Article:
To play Gru's archnemesis, Vector, the team chose comedy actor/writer Jason Segel. A formidable opponent to Gru, Vector is described by Carell as "younger and with a lot of technology at his disposal. He really gets under Gru's skin. When you're competing for stealing the moon, you can't really be friends."
A newcomer to the world of animation, Segel was excited for his first time out. He also had a chance to tap into his geeky side when he came up with the voice for Vector. "I'd never done anything like this," says Segel. "The closest I'd come to it was puppetry, but this was pretty spectacular. I didn't realize that I wouldn't be working with other actors. You read all the lines on your own, so it's a real exercise in imagination. To get into character as Vector, I tried to find my dorky self from when I was really young. I'd left it behind, but I re-channeled."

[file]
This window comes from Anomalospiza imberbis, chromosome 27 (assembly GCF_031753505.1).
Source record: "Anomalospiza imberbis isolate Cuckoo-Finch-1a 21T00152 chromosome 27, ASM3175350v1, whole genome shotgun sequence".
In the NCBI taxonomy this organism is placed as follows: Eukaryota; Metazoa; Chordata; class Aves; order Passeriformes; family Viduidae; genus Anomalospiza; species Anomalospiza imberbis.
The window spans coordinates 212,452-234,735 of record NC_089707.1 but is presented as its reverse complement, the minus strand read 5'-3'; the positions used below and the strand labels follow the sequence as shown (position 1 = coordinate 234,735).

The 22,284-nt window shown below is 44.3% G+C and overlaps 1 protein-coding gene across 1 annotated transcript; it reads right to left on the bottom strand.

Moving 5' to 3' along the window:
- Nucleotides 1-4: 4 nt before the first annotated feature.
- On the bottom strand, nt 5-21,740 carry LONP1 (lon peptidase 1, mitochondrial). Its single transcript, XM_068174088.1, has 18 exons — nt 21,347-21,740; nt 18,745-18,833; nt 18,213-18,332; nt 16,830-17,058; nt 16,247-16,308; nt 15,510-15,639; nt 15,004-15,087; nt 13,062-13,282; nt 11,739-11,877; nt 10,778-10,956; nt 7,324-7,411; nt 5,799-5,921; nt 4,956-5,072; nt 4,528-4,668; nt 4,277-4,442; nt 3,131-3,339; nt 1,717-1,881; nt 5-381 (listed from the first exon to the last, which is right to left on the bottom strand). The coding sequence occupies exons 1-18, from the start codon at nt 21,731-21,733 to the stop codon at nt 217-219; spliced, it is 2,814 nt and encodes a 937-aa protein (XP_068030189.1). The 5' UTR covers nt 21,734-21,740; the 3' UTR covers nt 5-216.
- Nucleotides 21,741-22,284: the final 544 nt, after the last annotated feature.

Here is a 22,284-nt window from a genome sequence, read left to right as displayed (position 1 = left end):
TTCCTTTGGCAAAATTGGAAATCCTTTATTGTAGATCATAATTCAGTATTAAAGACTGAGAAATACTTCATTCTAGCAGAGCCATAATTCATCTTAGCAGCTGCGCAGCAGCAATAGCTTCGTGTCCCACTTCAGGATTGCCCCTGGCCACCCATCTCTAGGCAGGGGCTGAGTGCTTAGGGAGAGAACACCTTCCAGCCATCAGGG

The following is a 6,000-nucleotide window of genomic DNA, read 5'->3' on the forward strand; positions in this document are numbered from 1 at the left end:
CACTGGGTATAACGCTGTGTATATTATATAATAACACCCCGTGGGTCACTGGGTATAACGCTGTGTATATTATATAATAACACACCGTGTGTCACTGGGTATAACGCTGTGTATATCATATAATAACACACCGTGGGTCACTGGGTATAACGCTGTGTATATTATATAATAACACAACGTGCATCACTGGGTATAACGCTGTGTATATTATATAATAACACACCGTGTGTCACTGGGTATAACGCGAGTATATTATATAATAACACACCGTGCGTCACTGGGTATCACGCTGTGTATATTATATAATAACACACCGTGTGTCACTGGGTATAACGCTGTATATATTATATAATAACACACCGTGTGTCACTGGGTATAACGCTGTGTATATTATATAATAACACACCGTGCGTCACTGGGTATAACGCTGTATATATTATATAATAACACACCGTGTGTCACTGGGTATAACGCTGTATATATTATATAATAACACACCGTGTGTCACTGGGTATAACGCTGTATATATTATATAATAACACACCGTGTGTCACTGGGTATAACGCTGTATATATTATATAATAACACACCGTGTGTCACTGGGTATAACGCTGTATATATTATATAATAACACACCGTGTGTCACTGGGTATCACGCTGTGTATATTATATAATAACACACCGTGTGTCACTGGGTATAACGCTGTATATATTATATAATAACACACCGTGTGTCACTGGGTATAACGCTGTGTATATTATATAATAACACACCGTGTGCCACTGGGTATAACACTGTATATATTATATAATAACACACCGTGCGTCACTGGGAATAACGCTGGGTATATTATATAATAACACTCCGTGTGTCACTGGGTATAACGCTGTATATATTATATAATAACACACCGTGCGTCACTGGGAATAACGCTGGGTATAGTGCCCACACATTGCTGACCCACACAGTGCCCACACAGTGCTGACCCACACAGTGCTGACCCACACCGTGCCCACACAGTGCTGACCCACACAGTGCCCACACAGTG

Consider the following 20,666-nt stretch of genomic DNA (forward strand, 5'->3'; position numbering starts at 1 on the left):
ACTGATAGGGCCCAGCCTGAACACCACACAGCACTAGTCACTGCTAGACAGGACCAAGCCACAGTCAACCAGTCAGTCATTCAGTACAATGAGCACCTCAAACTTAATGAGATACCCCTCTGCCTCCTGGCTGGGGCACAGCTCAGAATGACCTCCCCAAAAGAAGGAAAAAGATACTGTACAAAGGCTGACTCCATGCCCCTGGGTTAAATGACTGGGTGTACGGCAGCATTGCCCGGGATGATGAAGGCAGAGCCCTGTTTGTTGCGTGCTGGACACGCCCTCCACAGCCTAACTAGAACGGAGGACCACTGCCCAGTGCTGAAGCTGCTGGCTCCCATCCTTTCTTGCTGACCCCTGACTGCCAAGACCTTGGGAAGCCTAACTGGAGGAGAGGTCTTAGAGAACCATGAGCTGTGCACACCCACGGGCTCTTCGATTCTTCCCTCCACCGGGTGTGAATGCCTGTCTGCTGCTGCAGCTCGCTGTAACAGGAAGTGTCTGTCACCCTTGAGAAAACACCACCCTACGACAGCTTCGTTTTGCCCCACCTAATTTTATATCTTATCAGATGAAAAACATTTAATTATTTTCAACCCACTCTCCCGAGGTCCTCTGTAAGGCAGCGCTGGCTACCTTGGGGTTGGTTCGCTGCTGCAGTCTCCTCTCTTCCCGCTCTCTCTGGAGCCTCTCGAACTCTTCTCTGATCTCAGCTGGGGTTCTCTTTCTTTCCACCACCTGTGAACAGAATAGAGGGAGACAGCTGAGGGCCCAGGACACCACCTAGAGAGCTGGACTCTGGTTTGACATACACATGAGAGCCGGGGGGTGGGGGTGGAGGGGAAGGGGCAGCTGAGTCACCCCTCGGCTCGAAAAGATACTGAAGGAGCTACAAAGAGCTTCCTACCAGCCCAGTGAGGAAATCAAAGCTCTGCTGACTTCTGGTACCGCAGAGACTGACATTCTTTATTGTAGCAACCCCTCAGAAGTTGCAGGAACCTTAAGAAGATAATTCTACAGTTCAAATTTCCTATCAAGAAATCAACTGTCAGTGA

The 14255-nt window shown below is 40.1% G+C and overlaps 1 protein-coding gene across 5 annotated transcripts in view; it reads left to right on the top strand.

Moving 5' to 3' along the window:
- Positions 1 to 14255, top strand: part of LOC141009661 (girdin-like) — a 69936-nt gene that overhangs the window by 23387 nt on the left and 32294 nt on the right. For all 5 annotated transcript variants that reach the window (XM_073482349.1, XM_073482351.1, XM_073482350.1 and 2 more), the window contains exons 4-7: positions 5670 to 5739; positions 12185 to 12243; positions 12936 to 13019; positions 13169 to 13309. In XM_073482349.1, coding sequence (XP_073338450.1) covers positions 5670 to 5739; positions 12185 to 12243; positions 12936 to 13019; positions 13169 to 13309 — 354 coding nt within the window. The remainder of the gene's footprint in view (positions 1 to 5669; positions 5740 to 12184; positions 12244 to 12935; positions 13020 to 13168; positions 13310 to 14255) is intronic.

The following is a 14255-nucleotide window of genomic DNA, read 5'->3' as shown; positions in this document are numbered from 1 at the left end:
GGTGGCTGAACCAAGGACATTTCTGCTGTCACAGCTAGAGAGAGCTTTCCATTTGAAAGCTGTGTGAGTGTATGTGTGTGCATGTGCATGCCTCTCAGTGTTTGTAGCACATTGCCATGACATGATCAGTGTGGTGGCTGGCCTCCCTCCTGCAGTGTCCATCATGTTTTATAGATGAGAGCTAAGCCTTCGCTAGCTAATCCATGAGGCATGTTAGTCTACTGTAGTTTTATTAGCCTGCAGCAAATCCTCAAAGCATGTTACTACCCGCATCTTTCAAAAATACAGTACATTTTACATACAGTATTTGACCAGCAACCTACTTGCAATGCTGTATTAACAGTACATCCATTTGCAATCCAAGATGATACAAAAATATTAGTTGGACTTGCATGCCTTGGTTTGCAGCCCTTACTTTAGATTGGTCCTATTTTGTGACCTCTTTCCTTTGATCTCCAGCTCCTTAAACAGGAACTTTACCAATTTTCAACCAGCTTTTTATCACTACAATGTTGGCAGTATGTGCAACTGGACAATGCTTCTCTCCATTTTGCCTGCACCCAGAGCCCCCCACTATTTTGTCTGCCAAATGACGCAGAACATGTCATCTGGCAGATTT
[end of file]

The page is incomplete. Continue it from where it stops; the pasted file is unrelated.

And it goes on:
Just as Gru is struggling to impress his considerably dour mother, Vector will do anything to get attention from his aloof and evil father. Segel explains: "My character's relationship with his father is a bit strained in the film. He doesn't have faith in me and that's actually one of the driving forces, as it is with most villains. It comes down to a weird relationship with your parents."
Teen superstar Miranda Cosgrove of television's juggernaut hit iCarly joined the Despicable Me production as Margo, the eldest of the three sisters whom Gru adopts. A veteran of Nickelodeon since her time on Drake & Josh, Cosgrove has helped to build her show about an entrepreneurial teen who produces webcasts with her best friends into the highest rated live-action show on the network and the No. 1 series on all of television among kids 2-11. Indeed, an episode of iCarly holds the record as Nickelodeon's highest-rated and most-watched live action telecast in the history of the network. It was Cosgrove's deadpan vocal timing and inherent knack for physical comedy on iCarly that snagged her the part of Margo.